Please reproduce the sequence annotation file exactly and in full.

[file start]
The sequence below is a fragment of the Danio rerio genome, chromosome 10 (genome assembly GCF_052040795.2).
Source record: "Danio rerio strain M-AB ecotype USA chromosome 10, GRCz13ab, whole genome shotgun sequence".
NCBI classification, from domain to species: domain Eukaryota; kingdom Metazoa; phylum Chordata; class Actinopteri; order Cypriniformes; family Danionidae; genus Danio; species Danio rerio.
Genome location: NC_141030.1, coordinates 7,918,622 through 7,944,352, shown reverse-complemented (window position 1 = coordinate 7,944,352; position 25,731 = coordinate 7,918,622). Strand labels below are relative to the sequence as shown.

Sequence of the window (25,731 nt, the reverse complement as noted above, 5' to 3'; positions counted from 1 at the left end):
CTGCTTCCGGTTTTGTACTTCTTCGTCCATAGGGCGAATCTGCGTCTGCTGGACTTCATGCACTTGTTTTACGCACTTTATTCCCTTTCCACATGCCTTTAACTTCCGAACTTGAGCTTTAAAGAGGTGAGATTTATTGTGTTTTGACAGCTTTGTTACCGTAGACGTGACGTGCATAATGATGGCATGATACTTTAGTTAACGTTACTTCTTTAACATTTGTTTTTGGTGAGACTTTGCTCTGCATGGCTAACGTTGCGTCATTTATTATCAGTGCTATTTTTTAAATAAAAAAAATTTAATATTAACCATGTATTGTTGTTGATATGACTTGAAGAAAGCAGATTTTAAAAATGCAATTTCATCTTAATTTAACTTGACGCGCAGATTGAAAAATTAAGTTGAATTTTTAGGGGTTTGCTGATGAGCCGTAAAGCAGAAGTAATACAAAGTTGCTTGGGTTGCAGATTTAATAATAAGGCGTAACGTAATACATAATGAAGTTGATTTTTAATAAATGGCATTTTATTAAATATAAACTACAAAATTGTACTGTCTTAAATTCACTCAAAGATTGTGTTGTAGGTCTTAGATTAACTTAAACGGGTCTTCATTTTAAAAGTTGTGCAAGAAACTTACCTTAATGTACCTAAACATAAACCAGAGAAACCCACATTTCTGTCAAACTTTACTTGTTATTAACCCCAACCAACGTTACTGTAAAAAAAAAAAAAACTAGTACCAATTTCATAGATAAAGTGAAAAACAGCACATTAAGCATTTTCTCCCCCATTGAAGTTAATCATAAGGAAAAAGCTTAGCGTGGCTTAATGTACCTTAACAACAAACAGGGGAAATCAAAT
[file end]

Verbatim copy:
The sequence below is a fragment of the Danio rerio genome, chromosome 10 (genome assembly GCF_052040795.2).
Source record: "Danio rerio strain M-AB ecotype USA chromosome 10, GRCz13ab, whole genome shotgun sequence".
NCBI classification, from domain to species: domain Eukaryota; kingdom Metazoa; phylum Chordata; class Actinopteri; order Cypriniformes; family Danionidae; genus Danio; species Danio rerio.
Genome location: NC_141030.1, coordinates 7,918,622 through 7,944,352, shown reverse-complemented (window position 1 = coordinate 7,944,352; position 25,731 = coordinate 7,918,622). Strand labels below are relative to the sequence as shown.

Sequence of the window (25,731 nt, the reverse complement as noted above, 5' to 3'; positions counted from 1 at the left end):
CTGCTTCCGGTTTTGTACTTCTTCGTCCATAGGGCGAATCTGCGTCTGCTGGACTTCATGCACTTGTTTTACGCACTTTATTCCCTTTCCACATGCCTTTAACTTCCGAACTTGAGCTTTAAAGAGGTGAGATTTATTGTGTTTTGACAGCTTTGTTACCGTAGACGTGACGTGCATAATGATGGCATGATACTTTAGTTAACGTTACTTCTTTAACATTTGTTTTTGGTGAGACTTTGCTCTGCATGGCTAACGTTGCGTCATTTATTATCAGTGCTATTTTTTAAATAAAAAAAATTTAATATTAACCATGTATTGTTGTTGATATGACTTGAAGAAAGCAGATTTTAAAAATGCAATTTCATCTTAATTTAACTTGACGCGCAGATTGAAAAATTAAGTTGAATTTTTAGGGGTTTGCTGATGAGCCGTAAAGCAGAAGTAATACAAAGTTGCTTGGGTTGCAGATTTAATAATAAGGCGTAACGTAATACATAATGAAGTTGATTTTTAATAAATGGCATTTTATTAAATATAAACTACAAAATTGTACTGTCTTAAATTCACTCAAAGATTGTGTTGTAGGTCTTAGATTAACTTAAACGGGTCTTCATTTTAAAAGTTGTGCAAGAAACTTACCTTAATGTACCTAAACATAAACCAGAGAAACCCACATTTCTGTCAAACTTTACTTGTTATTAACCCCAACCAACGTTACTGTAAAAAAAAAAAAAACTAGTACCAATTTCATAGATAAAGTGAAAAACAGCACATTAAGCATTTTCTCCCCCATTGAAGTTAATCATAAGGAAAAAGCTTAGCGTGGCTTAATGTACCTTAACAACAAACAGGGGAAATCAAAT